Sometimes, we like to turn the site over to the creators of the books themselves. This time around, we’re letting writer Daryl Gregory (Planet of the Apes) put on the interviewer cap and have a chat with fellow BOOM! writer Chris Roberson. Roberson’s newest project with the publisher is Elric: The Balance Lost, which saw a popular Free Comic Book Day issue launch the new series. With that said, take it away, Daryl!
Daryl Gregory: Chris, tell me about that title, "The Balance Lost."
Chris Roberson: Technically, that’s the subtitle, Daryl. Really, I expect better from you. The FULL title is Elric: The Balance Lost. Now, as to what it means? (a) There is a Balance. And (b) it has been lost.
Joking aside, though, one of the key aspects of Michael Moorcock’s cosmology is the notion of an eternal struggle between Law and Chaos, and the Eternal Champion is one of the agents that serves to maintain the Balance between the two. In the more fantastical settings, this plays out as a literal war between supernatural powers on either side, with gods, demons, and demiurges directing the movement of human agents like chess pieces moving across the board. But in the more mundane settings, stories set in what is effectively the “real” world, this same tension between Law and Chaos plays out, but more often as philosophical tendencies that push characters one way or the other.
But readers should note that “Law and Chaos” are not simply synonyms for “Good and Evil.” There is not a moral component to that struggle, at least not in any objective sense. Law and Chaos are simply two different ways of approaching the universe, and the heroes in Moorcock’s novels can often find themselves fighting on one side or the other, and sometimes both or neither!
Gregory: If someone's never read the Elric books, or other novels in Moorcock's multiverse, how would you explain them? What makes them so great?
Roberson: Well, more than anything, Moorcock’s view of the multiverse is just a fantastic engine for telling stories in any conceivable environment, on the one hand, and for exploring ideas and philosophies, on the other. The characters themselves are endlessly compelling, with complex and conflicted natures.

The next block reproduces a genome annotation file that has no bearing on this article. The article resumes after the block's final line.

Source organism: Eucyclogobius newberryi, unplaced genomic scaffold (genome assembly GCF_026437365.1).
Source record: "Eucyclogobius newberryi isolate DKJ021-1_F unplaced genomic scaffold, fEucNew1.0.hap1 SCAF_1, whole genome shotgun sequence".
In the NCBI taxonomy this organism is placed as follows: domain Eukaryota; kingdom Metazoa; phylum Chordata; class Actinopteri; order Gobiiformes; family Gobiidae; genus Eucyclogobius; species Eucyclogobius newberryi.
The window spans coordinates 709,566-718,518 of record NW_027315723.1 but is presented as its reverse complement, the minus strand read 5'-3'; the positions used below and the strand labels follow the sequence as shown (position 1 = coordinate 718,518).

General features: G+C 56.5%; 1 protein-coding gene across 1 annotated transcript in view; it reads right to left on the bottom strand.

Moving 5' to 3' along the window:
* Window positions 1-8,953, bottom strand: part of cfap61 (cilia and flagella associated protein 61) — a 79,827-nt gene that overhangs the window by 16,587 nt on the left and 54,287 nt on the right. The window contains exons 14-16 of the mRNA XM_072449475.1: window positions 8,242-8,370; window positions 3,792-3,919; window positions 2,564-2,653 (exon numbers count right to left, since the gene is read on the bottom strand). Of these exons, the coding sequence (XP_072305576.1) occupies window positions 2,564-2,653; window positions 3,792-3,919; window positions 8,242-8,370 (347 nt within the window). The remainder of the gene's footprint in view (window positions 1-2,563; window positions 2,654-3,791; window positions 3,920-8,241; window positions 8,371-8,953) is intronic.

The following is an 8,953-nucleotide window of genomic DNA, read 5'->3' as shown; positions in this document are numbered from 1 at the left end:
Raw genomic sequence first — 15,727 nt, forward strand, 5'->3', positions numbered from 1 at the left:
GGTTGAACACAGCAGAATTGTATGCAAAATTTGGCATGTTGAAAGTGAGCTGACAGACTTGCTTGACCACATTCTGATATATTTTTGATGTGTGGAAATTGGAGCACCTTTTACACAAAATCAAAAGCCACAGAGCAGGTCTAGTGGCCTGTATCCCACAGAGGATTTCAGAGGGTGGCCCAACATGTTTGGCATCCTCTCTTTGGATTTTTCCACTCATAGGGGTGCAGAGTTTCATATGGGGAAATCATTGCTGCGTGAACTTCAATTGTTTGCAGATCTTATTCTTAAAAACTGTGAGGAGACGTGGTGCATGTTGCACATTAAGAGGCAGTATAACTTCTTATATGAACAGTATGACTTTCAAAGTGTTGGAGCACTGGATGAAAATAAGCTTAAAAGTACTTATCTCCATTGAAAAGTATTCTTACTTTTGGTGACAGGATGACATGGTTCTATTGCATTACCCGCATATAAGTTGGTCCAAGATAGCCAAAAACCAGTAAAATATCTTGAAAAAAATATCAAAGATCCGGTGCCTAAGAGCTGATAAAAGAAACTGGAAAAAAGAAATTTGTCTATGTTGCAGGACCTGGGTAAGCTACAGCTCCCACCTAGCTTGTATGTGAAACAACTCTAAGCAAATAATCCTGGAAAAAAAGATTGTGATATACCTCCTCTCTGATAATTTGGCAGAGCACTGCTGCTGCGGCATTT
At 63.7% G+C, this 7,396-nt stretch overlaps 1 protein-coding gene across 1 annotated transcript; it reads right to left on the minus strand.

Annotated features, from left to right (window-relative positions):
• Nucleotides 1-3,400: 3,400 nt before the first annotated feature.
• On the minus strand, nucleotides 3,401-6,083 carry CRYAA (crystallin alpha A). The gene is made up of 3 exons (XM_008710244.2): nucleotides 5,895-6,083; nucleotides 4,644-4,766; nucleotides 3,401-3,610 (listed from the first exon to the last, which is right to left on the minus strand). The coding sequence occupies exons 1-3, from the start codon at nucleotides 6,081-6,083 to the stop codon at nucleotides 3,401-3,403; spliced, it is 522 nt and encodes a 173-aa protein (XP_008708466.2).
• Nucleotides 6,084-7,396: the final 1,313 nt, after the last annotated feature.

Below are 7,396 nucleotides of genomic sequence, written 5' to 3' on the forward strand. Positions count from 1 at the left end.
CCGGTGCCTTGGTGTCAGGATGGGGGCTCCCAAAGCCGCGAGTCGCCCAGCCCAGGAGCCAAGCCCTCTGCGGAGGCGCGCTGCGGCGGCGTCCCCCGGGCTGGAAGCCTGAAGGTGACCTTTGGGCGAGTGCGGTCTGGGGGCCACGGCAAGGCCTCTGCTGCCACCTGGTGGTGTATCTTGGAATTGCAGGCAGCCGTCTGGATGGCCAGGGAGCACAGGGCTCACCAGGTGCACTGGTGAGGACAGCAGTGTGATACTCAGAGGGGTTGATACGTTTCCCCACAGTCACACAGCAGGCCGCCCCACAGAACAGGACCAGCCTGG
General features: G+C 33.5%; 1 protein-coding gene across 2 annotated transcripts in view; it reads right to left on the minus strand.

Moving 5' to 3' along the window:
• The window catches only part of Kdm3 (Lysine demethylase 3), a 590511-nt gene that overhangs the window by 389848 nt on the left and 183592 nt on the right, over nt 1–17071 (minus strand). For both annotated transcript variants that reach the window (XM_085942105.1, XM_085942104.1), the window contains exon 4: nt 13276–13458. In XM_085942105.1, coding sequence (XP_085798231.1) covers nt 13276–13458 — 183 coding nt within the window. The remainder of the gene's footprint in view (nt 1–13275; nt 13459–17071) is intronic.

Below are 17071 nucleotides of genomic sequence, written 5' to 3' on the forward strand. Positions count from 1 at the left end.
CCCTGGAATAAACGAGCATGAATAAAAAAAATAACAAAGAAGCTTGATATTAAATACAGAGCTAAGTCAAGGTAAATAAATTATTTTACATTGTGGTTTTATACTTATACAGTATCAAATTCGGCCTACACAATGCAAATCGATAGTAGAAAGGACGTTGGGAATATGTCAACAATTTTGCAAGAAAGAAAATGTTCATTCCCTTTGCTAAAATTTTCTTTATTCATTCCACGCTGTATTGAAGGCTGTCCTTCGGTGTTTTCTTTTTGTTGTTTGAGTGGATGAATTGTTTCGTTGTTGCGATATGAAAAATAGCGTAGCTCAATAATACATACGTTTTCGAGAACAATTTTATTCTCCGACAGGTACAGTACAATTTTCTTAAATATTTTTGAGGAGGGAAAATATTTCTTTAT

And who doesn’t love a bunch of dudes with swords running around, hacking up monsters?
Gregory: Elric: The Balance Lost is going to have a large cast, appearing on multiple worlds. How do you introduce new readers to that mythos, while still pleasing long-time fans? (This is a completely self-serving question, because I'm trying to figure this out myself.)
Roberson: But really, the trick is to give just enough information about the characters and the concepts to get new readers up to speed, without boring all of the longtime readers with stuff they already know. Based on my own experiences coming into long-running comic, TV, and novel series when I was younger, I don’t think new readers need to know EVERYTHING. They just need to know the basics, enough to understand who the characters are in general terms and what the basic conflict is. Reading to find out more is one of the things that keeps it interesting!
Gregory: Speaking of long-time fans, you've been a Michael Moorcock fan since, what, birth? When was that first exposure to his work, and exactly how and to what extent was your mind blown?
Roberson: For ages I’ve said that my first exposure was finding a copy of COUNT BRASS in my high school library in 1985, but I’ve since realized that I had actually read a Moorcock story in a comic book adaptation several months before that. So technically, the first issue of First Comics’ Sailer on the Seas of Fate by Roy Thomas and Michael T Gilbert was my introduction to the concept of the Multiverse and the Eternal Champion. Either way, though, by the end of that year I was a Moorcock fanatic. I read everything I could get my hands on, through high school and college, and then throughout my twenties and thirties I would go through phases every few years where I’d read nothing but Moorcock’s novels and stories for months on end.